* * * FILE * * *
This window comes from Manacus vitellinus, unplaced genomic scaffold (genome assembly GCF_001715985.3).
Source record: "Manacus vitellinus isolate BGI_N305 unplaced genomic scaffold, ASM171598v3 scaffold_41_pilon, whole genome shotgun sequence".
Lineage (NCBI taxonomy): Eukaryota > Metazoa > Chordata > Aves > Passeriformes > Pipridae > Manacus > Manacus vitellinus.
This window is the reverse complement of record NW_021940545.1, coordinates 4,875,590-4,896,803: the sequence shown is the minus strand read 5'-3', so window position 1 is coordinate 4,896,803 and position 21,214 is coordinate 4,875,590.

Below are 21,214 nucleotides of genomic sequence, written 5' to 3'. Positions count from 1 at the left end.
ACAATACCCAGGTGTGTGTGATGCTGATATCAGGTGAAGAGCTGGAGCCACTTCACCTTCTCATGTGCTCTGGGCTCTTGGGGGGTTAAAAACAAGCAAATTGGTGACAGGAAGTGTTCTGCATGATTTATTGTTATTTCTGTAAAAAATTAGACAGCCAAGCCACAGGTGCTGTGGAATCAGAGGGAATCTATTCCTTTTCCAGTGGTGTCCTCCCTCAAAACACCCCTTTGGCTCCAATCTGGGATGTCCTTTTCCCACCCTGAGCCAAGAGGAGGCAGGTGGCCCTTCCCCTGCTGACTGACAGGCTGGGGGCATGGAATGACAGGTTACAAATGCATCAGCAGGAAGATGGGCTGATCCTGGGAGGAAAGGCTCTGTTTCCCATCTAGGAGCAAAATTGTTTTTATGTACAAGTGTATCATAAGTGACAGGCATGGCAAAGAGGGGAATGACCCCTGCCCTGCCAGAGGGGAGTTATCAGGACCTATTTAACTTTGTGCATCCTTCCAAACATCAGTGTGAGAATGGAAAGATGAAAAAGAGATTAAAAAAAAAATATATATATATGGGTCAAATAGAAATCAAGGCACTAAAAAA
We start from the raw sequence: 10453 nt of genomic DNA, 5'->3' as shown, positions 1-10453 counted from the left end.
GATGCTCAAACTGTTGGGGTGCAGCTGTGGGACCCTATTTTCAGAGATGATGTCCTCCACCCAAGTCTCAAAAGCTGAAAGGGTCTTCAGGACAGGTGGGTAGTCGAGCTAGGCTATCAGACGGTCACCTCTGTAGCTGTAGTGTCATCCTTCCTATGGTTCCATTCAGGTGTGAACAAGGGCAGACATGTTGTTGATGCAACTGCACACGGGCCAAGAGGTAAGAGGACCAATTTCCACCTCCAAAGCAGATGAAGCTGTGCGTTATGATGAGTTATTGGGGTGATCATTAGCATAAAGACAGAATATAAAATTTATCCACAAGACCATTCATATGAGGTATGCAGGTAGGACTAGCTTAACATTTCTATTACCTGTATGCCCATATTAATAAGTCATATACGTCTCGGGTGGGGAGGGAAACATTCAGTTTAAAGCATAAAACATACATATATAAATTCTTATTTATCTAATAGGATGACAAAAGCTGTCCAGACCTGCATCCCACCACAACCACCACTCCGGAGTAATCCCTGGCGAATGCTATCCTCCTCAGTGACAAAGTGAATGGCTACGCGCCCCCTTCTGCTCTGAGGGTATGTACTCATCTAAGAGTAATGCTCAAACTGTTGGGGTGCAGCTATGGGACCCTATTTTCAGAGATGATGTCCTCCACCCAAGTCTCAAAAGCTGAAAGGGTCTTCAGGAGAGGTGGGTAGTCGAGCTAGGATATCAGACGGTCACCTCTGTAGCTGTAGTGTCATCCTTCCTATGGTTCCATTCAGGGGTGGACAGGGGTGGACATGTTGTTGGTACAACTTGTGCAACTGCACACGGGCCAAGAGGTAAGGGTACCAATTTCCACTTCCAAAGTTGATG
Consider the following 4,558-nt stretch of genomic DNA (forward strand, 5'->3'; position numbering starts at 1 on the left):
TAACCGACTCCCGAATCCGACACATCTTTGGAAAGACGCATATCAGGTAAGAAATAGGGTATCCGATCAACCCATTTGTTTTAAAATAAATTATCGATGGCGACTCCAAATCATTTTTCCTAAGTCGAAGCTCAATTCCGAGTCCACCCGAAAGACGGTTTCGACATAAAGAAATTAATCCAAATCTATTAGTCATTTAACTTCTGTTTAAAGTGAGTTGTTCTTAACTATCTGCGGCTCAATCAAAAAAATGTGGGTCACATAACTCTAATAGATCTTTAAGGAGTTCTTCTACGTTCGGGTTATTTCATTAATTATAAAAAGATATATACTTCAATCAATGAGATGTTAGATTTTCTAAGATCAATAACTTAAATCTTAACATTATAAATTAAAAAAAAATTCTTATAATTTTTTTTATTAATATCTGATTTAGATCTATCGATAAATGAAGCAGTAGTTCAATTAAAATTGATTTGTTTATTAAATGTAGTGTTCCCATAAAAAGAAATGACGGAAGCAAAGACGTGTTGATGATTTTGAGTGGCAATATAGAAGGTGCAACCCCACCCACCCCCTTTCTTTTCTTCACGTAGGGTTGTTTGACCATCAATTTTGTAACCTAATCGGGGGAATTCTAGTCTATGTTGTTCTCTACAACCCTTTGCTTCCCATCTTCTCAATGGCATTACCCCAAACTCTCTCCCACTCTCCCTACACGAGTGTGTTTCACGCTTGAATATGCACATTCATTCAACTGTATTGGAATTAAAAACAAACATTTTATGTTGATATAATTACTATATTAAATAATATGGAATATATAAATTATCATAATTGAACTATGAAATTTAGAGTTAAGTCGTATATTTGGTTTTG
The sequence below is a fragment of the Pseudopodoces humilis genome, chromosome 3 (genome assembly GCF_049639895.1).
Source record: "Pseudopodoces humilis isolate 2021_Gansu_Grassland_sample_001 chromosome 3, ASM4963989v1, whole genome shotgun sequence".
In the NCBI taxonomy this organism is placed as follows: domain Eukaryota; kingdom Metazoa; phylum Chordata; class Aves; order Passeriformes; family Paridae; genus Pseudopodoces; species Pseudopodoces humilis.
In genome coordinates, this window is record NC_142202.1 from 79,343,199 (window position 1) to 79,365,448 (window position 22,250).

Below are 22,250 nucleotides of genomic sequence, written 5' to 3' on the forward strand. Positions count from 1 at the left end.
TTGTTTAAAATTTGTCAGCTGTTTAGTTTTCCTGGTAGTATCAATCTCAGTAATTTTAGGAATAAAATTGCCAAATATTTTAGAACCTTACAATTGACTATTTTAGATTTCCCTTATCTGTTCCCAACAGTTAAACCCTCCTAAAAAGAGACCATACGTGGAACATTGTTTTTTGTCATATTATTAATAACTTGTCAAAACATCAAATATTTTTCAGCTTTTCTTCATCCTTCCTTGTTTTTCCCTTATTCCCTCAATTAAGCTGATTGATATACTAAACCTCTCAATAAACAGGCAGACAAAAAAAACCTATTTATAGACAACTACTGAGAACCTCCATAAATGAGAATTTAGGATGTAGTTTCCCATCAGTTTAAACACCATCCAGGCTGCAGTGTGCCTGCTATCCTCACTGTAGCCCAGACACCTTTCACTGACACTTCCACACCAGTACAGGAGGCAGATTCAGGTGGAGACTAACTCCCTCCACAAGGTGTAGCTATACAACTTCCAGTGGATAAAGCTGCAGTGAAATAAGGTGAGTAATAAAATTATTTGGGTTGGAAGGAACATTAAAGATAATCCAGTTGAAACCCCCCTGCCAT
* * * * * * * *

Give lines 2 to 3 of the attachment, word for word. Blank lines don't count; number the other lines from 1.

Source record: "Manacus vitellinus isolate BGI_N305 unplaced genomic scaffold, ASM171598v3 scaffold_41_pilon, whole genome shotgun sequence".
Lineage (NCBI taxonomy): Eukaryota > Metazoa > Chordata > Aves > Passeriformes > Pipridae > Manacus > Manacus vitellinus.